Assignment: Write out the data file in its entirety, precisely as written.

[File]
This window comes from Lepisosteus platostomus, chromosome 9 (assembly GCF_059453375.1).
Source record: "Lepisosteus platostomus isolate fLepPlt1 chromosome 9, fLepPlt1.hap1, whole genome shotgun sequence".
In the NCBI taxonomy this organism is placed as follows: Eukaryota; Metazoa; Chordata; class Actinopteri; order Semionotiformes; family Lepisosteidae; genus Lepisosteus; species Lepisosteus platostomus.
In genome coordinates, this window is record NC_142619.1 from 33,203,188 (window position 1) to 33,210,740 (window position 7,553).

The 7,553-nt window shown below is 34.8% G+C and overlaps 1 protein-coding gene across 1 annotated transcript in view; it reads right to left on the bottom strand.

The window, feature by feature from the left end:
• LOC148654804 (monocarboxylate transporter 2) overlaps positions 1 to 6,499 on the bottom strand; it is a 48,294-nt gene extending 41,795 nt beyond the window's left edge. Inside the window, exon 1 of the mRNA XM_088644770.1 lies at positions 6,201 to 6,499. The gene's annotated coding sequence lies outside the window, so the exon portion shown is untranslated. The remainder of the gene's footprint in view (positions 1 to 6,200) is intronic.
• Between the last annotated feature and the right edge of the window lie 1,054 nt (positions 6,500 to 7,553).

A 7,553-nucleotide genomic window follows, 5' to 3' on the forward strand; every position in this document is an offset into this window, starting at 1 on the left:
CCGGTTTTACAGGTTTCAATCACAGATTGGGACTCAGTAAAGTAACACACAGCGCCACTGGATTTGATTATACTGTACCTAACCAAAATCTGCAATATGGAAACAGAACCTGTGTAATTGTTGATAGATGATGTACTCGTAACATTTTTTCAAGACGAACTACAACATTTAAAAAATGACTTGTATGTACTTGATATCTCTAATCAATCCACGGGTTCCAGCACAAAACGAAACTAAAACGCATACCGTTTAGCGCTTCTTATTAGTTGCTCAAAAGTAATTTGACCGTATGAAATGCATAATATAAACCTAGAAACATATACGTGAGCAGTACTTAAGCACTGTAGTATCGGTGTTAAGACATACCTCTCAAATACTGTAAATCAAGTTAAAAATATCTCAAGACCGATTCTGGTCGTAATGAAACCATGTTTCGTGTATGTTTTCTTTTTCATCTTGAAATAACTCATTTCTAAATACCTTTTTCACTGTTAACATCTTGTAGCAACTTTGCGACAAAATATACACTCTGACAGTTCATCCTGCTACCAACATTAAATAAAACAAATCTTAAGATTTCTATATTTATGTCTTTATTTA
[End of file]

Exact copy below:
This window comes from Lepisosteus platostomus, chromosome 9 (assembly GCF_059453375.1).
Source record: "Lepisosteus platostomus isolate fLepPlt1 chromosome 9, fLepPlt1.hap1, whole genome shotgun sequence".
In the NCBI taxonomy this organism is placed as follows: Eukaryota; Metazoa; Chordata; class Actinopteri; order Semionotiformes; family Lepisosteidae; genus Lepisosteus; species Lepisosteus platostomus.
In genome coordinates, this window is record NC_142619.1 from 33,203,188 (window position 1) to 33,210,740 (window position 7,553).

The 7,553-nt window shown below is 34.8% G+C and overlaps 1 protein-coding gene across 1 annotated transcript in view; it reads right to left on the bottom strand.

The window, feature by feature from the left end:
• LOC148654804 (monocarboxylate transporter 2) overlaps positions 1 to 6,499 on the bottom strand; it is a 48,294-nt gene extending 41,795 nt beyond the window's left edge. Inside the window, exon 1 of the mRNA XM_088644770.1 lies at positions 6,201 to 6,499. The gene's annotated coding sequence lies outside the window, so the exon portion shown is untranslated. The remainder of the gene's footprint in view (positions 1 to 6,200) is intronic.
• Between the last annotated feature and the right edge of the window lie 1,054 nt (positions 6,500 to 7,553).

A 7,553-nucleotide genomic window follows, 5' to 3' on the forward strand; every position in this document is an offset into this window, starting at 1 on the left:
CCGGTTTTACAGGTTTCAATCACAGATTGGGACTCAGTAAAGTAACACACAGCGCCACTGGATTTGATTATACTGTACCTAACCAAAATCTGCAATATGGAAACAGAACCTGTGTAATTGTTGATAGATGATGTACTCGTAACATTTTTTCAAGACGAACTACAACATTTAAAAAATGACTTGTATGTACTTGATATCTCTAATCAATCCACGGGTTCCAGCACAAAACGAAACTAAAACGCATACCGTTTAGCGCTTCTTATTAGTTGCTCAAAAGTAATTTGACCGTATGAAATGCATAATATAAACCTAGAAACATATACGTGAGCAGTACTTAAGCACTGTAGTATCGGTGTTAAGACATACCTCTCAAATACTGTAAATCAAGTTAAAAATATCTCAAGACCGATTCTGGTCGTAATGAAACCATGTTTCGTGTATGTTTTCTTTTTCATCTTGAAATAACTCATTTCTAAATACCTTTTTCACTGTTAACATCTTGTAGCAACTTTGCGACAAAATATACACTCTGACAGTTCATCCTGCTACCAACATTAAATAAAACAAATCTTAAGATTTCTATATTTATGTCTTTATTTA